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Posted by on Jul 13, 2017 in Blog, Essays, Politics, What's Left | 2 comments

What Happened the Last Time Conservatives Ruled America?

 

 

There once was a time, not too long ago, when conservatives dominated most of American daily life.

During this memorable period, three consecutive Republican presidents were elected — all by wide margins.  Each of these presidents appointed pro-business cronies to high office who were given positions of power.  Giant companies prospered due to laissez-faire attitudes combined with government’s abdication of responsibilities.  People at the very top got really rich.

By contrast, liberals were widely viewed as political outcasts.  Many of their ideas were classified as either “radical” or much worse — “Socialistic.”  Politically powerless, many American liberals flocked instead to more welcoming professions such as the arts.  Liberals became really good at making movies, wrote the most popular books of the day, and created a new form of popular music known as jazz.

Conservatives were determined to put “America First.”  Back then, conservatives were viewed as nationalists, while liberals were thought of as globalists.  Relations with other nations were widely thought to be inconsequential.  America tore up previous trade agreements and even imposed strict tariffs on imports from foreign countries.  The United States military withdrew from global alliances and abandoned its status as a world power.  After years of international conflict, America stubbornly refused to join a new organization devoted to peaceful diplomacy called the League of Nations.  Way too European.

Sound familiar?

When conservatives ruled over the land, immigration to the United States from other countries was curtailed.  Tough new naturalization laws were imposed which denied entry to most people from other nations.  Immigrants were even subject to a rigid quota system, based on national origin (race and religion).  No one wanted to take refugees from countries in crisis.  In particular, Leftists were singled out and were widely viewed with suspicion.  Despite the rising scourge of Right-wing dictatorships all over the world at the time, the few immigrants who did make it to U.S. shores were asked only about “Communist” sympathies.  Nothing about fascism.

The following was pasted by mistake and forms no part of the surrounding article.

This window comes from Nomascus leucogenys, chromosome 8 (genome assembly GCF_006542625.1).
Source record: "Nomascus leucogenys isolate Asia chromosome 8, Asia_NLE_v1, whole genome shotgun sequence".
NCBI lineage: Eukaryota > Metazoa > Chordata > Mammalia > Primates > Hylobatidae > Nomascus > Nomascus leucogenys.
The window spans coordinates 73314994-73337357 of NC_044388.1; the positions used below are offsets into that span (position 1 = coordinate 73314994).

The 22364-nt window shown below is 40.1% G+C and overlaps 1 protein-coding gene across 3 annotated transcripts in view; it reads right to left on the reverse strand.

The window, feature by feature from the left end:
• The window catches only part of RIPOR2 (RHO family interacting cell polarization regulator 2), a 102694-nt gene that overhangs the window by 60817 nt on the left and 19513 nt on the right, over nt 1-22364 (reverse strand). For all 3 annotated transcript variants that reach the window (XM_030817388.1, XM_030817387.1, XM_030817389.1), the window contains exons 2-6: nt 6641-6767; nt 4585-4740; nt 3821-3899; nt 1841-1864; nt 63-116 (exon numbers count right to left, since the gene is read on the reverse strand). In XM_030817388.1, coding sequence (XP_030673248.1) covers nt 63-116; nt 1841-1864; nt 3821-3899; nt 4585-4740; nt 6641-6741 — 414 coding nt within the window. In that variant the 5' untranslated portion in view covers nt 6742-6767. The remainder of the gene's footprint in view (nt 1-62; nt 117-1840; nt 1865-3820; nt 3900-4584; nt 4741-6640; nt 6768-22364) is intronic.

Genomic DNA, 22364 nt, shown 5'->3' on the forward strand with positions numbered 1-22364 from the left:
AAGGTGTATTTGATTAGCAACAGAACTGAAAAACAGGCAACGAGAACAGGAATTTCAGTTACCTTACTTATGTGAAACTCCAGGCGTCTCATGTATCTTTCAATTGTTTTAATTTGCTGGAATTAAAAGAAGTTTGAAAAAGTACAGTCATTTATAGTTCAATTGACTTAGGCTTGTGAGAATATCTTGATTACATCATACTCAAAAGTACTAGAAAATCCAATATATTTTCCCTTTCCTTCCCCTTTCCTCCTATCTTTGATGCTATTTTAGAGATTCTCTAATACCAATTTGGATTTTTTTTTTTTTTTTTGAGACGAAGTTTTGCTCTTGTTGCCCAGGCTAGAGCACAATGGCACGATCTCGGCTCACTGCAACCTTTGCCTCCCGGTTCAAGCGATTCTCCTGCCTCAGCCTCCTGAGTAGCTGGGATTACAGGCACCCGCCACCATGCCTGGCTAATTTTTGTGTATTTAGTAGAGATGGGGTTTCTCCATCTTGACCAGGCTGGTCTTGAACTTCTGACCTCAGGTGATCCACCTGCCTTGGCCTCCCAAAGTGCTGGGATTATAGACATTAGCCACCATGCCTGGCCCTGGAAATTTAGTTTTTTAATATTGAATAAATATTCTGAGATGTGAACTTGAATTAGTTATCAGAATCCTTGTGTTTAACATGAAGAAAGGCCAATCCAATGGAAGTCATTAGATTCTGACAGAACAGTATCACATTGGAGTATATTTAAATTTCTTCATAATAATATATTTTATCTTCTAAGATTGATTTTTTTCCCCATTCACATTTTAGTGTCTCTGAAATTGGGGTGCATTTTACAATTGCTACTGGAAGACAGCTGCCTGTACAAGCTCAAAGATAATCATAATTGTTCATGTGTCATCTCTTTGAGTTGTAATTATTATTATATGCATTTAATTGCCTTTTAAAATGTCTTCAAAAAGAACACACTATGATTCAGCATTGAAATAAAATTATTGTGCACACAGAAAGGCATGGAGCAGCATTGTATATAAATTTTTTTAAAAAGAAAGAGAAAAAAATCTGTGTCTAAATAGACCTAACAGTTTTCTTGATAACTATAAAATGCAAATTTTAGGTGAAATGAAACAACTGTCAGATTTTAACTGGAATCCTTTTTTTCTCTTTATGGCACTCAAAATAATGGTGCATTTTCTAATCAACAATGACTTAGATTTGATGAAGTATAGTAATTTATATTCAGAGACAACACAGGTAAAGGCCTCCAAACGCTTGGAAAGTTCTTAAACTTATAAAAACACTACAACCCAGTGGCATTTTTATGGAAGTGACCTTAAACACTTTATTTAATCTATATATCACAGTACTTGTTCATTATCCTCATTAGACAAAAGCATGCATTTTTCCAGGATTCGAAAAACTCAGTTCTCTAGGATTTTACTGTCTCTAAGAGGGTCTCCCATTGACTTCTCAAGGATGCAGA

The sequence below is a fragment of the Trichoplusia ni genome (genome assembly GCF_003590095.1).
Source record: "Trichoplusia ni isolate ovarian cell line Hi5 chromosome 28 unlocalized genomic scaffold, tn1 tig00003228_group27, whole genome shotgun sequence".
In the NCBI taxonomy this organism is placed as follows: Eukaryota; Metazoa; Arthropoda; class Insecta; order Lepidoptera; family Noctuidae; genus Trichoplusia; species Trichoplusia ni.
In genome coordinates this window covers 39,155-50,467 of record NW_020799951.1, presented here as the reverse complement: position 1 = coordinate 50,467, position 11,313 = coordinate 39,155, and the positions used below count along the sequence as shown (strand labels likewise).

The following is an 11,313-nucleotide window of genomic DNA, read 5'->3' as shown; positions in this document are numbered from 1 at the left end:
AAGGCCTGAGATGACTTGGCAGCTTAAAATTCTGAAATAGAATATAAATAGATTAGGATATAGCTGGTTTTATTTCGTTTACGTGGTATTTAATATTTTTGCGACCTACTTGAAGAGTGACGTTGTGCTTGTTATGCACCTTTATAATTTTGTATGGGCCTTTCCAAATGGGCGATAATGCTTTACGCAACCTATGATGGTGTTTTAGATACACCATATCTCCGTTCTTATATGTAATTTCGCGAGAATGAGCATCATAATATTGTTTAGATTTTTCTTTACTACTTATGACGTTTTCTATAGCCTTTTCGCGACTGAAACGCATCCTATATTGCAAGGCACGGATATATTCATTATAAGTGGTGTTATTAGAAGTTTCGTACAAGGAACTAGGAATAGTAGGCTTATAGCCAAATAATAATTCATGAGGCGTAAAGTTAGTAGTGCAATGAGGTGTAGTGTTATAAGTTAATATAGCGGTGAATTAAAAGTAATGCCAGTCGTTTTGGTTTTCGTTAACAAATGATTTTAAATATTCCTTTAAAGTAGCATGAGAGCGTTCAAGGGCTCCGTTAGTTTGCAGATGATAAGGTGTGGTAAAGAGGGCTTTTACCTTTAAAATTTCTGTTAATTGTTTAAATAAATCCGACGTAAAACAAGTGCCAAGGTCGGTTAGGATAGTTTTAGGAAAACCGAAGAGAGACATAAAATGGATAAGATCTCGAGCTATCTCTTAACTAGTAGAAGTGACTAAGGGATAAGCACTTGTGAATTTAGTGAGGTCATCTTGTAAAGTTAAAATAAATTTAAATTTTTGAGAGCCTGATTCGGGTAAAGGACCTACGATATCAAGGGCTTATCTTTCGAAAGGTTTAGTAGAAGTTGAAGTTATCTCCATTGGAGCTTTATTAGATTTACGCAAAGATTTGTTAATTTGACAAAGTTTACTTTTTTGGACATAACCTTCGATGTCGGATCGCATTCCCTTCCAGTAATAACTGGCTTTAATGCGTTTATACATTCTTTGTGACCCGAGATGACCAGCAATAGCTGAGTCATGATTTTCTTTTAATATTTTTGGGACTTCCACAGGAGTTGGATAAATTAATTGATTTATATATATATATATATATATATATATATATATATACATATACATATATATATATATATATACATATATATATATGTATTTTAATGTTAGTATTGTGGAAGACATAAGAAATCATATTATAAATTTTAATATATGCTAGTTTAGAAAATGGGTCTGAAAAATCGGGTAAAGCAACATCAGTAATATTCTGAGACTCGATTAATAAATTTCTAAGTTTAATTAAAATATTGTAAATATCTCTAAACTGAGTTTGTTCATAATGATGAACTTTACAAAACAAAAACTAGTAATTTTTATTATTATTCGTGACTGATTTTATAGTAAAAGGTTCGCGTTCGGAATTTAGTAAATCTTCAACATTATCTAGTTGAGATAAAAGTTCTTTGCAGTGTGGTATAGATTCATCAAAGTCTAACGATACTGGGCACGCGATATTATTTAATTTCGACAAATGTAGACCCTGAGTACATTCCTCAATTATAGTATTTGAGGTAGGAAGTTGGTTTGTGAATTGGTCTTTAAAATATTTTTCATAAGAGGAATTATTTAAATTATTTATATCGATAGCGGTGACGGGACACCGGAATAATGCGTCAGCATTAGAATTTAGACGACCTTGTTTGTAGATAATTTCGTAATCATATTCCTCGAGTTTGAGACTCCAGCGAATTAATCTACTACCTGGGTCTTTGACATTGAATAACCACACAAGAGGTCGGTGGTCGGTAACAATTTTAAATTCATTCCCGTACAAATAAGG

Republicans held onto control of the White House for 12 years.  Republicans also dominated both chambers of Congress, holding more than two-thirds of all seats in the legislature — the highest percentage ever in American history.  Wall Street went absolutely bonkers.  Republicans cut corporate and personal taxes, especially for the super wealthy.  Banking and finance were deregulated.  The stock market soared to record highs.

Ring a bell?

While conservatives may have indeed championed economic freedoms, individual freedoms were widely curtailed.  Alcohol was banned nationwide in the form of a new Constitutional amendment known as Prohibition.  The government’s first “War on Drugs” was openly declared, which made drug possession a serious criminal offense.  Gambling was illegal in every U.S. state, including Nevada.

Inside conservative America, Christianity wasn’t just religion — but was the veritable law of the land.  All communities everywhere were subject to a strict faith-based code of morals and ethics.  Church attendance reached an all-time high.  No coincidence, membership in the Ku Klux Klan also skyrocketed, becoming that largest fraternal organization inside the United States with more than four million active members.  The Klan was so prominent all across America and so politically powerful that white-robed throngs all waving American flags marched down the streets of the nation’s capital, to the cheers of thousands.

The social order in America was as strict as it was clear.  Abortion was illegal everywhere and punishable by imprisonment.  Gay rights didn’t exist.  Blacks and other minorities weren’t merely treated as second-class citizens.  Rather, they were often confronted with violence and even murdered without any repercussion by angry mobs, and sometimes even by law enforcement.  There was no such thing as a “hate crime,” back then.  Minorities were dragged down the streets and hung from trees.  For millions, segregation and discrimination were a way of daily life.  The existing social order imposed mostly by White conservatives also made it far more difficult for minorities to vote in elections.

Remind you of anything?

Public education wasn’t so much a path to enlightenment as an indoctrination of traditional beliefs based on faith.  Creationism, not evolution, was taught in schools — at least until a famous landmark case finally ruled in science’s favor.  Conservatives in many parts of the country continue to fight this ruling, to this very day.  In other words, we’re still entrenched in the attitudes of the past.